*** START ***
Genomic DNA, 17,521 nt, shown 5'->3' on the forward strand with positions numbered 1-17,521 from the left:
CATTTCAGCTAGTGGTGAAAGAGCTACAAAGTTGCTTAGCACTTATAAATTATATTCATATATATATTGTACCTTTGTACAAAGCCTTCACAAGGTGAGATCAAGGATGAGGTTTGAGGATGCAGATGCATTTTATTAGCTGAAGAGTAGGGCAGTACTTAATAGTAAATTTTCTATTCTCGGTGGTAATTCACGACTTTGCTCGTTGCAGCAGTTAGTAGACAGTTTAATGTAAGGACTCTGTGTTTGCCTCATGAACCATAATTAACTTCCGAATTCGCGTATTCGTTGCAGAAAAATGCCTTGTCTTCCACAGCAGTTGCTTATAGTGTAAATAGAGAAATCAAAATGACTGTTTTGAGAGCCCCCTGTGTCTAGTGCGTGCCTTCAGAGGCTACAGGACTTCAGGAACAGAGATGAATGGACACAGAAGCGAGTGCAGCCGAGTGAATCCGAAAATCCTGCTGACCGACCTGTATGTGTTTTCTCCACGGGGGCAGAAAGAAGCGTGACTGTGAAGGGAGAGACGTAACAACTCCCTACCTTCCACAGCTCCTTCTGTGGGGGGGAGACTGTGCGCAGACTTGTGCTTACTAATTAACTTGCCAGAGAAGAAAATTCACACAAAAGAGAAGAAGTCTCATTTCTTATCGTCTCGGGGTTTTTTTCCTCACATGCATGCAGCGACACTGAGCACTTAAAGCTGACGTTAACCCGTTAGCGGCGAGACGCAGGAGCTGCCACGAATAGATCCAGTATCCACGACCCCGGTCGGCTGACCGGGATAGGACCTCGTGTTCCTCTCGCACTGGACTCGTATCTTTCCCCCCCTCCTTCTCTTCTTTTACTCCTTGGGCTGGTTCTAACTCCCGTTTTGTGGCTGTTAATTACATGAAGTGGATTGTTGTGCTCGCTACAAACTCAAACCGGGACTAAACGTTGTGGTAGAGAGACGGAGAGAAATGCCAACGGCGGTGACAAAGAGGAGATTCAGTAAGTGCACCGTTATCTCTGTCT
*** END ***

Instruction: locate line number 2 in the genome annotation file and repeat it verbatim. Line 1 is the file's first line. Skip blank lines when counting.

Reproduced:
CATTTCAGCTAGTGGTGAAAGAGCTACAAAGTTGCTTAGCACTTATAAATTATATTCATATATATATTGTACCTTTGTACAAAGCCTTCACAAGGTGAGATCAAGGATGAGGTTTGAGGATGCAGATGCATTTTATTAGCTGAAGAGTAGGGCAGTACTTAATAGTAAATTTTCTATTCTCGGTGGTAATTCACGACTTTGCTCGTTGCAGCAGTTAGTAGACAGTTTAATGTAAGGACTCTGTGTTTGCCTCATGAACCATAATTAACTTCCGAATTCGCGTATTCGTTGCAGAAAAATGCCTTGTCTTCCACAGCAGTTGCTTATAGTGTAAATAGAGAAATCAAAATGACTGTTTTGAGAGCCCCCTGTGTCTAGTGCGTGCCTTCAGAGGCTACAGGACTTCAGGAACAGAGATGAATGGACACAGAAGCGAGTGCAGCCGAGTGAATCCGAAAATCCTGCTGACCGACCTGTATGTGTTTTCTCCACGGGGGCAGAAAGAAGCGTGACTGTGAAGGGAGAGACGTAACAACTCCCTACCTTCCACAGCTCCTTCTGTGGGGGGGAGACTGTGCGCAGACTTGTGCTTACTAATTAACTTGCCAGAGAAGAAAATTCACACAAAAGAGAAGAAGTCTCATTTCTTATCGTCTCGGGGTTTTTTTCCTCACATGCATGCAGCGACACTGAGCACTTAAAGCTGACGTTAACCCGTTAGCGGCGAGACGCAGGAGCTGCCACGAATAGATCCAGTATCCACGACCCCGGTCGGCTGACCGGGATAGGACCTCGTGTTCCTCTCGCACTGGACTCGTATCTTTCCCCCCCTCCTTCTCTTCTTTTACTCCTTGGGCTGGTTCTAACTCCCGTTTTGTGGCTGTTAATTACATGAAGTGGATTGTTGTGCTCGCTACAAACTCAAACCGGGACTAAACGTTGTGGTAGAGAGACGGAGAGAAATGCCAACGGCGGTGACAAAGAGGAGATTCAGTAAGTGCACCGTTATCTCTGTCT